More important, the book more than delivers on two major themes. First, Professor Einhorn demonstrates that we cannot understand American tax policy without looking at American slavery. What taxes government had and could collect depended heavily on whether there were slaveholders to accommodate. As such, this is a more than welcomed addition to the literature highlighting the ways in which slavery permeated the antebellum polity. As interesting, Professor Einhorn details the influence of slaveholding on local government and the influence of local government on taxation. In places with relatively few slaves, her work notes, local government was robust and capable of sophisticated tax policies. Where slavery existed, local government was weak and incapable of raising revenue through complex tax policies.
I should have a review shortly on H-Net elaborating on these strengths and highlighting a few points of discussion, but this is a must read for students of American legal and political development.
By Birth or Consent: Children, Law, and the Anglo-American Revolution in Authority (UNC Press, 2005), which just picked up the William Nelson Cromwell Foundation prize at the American Society for Legal History conference, after winning the Willard Hurst Prize at the Law and Society Association meeting last summer.
Lorri Glover begins her H-Net review this way:
Combining a fresh analysis of the writings of well-known political theorists from the seventeenth and eighteenth centuries with rigorous interrogation of court records, legal commentaries, theological texts, and even an occasional work of fiction or art, Holly Brewer advances a provocative argument about the intersections between perceptions of childhood and the evolution of political values in England and America. According to Brewer, by the late eighteenth century, as contractual relations based on mutual consent replaced inherited status as the foundation for civic authority, childhood became a more distinct and monolithic construct. Children were no longer born into a class status, but into a stage of life--one that denied them political and legal power until they achieved adulthood and the ability to reason and consent. As Brewer argues, "childhood itself was redefined as a consequence of the shift in political legitimacy during the seventeenth and eighteenth centuries" (p. 8).
The rest is here.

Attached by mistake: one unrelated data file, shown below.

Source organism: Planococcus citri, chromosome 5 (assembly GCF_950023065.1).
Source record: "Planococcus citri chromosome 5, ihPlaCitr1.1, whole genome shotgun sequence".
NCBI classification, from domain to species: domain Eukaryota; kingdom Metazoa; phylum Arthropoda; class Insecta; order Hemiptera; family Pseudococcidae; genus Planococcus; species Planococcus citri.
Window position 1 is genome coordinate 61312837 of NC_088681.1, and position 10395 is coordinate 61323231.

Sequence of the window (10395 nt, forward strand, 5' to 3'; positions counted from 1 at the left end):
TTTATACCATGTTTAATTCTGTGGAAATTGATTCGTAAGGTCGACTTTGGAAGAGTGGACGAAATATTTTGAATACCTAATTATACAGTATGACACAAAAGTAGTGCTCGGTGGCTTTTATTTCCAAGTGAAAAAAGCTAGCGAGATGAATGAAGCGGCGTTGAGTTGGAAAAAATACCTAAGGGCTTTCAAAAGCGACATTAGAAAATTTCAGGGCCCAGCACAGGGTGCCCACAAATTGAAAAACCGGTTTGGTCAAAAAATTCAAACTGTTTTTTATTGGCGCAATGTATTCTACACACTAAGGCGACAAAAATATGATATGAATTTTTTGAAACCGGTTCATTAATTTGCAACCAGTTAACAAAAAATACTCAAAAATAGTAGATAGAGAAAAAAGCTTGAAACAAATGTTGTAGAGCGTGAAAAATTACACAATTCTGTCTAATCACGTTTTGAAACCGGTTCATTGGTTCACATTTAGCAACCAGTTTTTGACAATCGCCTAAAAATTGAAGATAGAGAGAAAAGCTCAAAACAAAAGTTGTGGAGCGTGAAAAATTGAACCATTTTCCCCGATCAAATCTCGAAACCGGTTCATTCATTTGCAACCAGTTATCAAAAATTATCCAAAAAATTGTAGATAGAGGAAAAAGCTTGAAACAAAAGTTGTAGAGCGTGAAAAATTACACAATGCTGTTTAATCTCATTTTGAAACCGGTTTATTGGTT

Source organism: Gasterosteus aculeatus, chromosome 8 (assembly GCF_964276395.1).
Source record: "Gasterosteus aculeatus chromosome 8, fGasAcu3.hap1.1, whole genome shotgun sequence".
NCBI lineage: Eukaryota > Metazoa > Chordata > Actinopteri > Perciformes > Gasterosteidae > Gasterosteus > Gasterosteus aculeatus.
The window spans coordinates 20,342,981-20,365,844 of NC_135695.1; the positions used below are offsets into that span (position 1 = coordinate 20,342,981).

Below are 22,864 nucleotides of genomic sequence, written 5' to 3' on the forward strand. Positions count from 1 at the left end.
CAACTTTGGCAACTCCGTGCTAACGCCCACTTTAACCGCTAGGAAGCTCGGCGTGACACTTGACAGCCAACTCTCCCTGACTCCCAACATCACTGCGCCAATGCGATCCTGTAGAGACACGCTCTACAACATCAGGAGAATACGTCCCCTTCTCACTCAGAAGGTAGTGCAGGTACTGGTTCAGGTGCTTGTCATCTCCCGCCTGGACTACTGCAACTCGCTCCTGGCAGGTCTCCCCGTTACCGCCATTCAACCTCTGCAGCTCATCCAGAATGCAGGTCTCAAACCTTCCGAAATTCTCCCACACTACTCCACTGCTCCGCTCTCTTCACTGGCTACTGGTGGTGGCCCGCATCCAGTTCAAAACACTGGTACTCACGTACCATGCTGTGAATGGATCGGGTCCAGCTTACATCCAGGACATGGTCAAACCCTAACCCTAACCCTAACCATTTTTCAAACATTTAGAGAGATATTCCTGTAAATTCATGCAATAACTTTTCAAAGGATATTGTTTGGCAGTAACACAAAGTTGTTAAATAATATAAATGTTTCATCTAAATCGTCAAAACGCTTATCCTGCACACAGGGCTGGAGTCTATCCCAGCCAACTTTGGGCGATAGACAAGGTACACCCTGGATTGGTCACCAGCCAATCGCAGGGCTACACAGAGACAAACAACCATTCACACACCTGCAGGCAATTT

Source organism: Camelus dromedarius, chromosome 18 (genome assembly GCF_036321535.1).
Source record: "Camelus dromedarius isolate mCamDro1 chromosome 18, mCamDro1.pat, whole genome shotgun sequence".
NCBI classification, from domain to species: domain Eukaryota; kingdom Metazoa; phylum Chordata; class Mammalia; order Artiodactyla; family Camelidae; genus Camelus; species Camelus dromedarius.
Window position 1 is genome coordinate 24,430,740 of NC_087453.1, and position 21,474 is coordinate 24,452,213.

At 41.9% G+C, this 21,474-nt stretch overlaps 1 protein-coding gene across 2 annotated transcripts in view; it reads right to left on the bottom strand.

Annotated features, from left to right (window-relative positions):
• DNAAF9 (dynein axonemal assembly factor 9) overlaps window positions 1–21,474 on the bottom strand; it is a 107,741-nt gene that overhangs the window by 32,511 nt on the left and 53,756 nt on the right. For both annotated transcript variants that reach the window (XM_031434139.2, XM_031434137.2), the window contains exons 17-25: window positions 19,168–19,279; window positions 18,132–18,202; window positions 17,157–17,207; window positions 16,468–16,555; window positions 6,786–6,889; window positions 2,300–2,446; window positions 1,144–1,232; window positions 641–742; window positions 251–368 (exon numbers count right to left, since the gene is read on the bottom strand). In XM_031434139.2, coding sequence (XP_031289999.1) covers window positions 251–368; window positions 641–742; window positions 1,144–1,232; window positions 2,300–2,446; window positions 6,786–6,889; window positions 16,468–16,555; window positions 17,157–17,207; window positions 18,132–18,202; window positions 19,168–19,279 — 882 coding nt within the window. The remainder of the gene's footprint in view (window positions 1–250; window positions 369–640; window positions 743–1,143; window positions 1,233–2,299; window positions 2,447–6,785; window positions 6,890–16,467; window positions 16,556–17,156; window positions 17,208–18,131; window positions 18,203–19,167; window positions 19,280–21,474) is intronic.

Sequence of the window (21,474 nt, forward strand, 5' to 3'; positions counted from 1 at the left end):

The Supreme Court refused on Monday to hear a case filed by a law professor at DePaul University who wants the FBI to get rid of its file on him.
The professor, Mahmoud Cherif Bassiouni, had sued the Federal Bureau of Investigation, arguing that the agency should expunge its records on him, in part because they describe actions that are protected by the First Amendment. The federal Privacy Act of 1974 prohibits agencies from keeping records describing such actions, with some exceptions.
By the way,
to obtain FBI records, researchers usually need to file a Freedom of Information Act request. (Prof. Bassiouni's files are protected from disclosure by the Privacy Act.) But some files of interest to legal historians are available on the FBI website, including files for Clarence Darrow, Thurgood Marshall, and the Sacco and Vanzetti case.
Monday, November 27, 2006
In Of War and Law, David Kennedy examines this important development, retelling the history of modern war and statecraft as a tale of the changing role of law and the dramatic growth of law's power. Not only a restraint and an ethical yardstick, law can also be a weapon--a strategic partner, a force multiplier, and an excuse for terrifying violence....He argues that law has beaten ploughshares into swords while encouraging the bureaucratization of strategy and leadership. A culture of rules has eroded the experience of personal decision-making and responsibility among soldiers and statesmen alike.
For more, go to Princeton University Press.
To see a Kennedy book talk, go here.
And for a wonderful NPR profile of Morty, with an audio link, go here.
This Article offers a detailed analysis of major Taft Court decisions involving prohibition, including Olmstead v. United States, Carroll v. United States, United States v. Lanza, Lambert v. Yellowley, and Tumey v. Ohio. Prohibition, and the Eighteenth Amendment by which it was constitutionally entrenched, was the result of a social movement that fused progressive beliefs in efficiency with conservative beliefs in individual responsibility and self-control. During the 1920s the Supreme Court was a strictly “bone-dry” institution... Close inspection reveals that the Taft Court's support for prohibition came from an unlikely alliance between two liberal Justices - Holmes and Brandeis - and three conservative Justices - Taft, Van Devanter, and Sanford. Three conservative Justices - McReynolds, Sutherland, and Butler - remained adamantly opposed to prohibition....
The brief constitutionalization of prohibition, in other words, forced Justices on both the right and the left to stop debating whether there should be an American administrative state, and required them instead to reconstruct their judicial philosophy on the assumption that the administrative state was an unalterable reality. It provoked a brief efflorescence of judicial perspectives that would not come into full flower until late in the twentieth century. Prohibition also forced a rethinking of the appropriate limits of national power, as well as fundamental developments in the meaning of Fourth Amendment limitations on law enforcement.
For the rest, go here.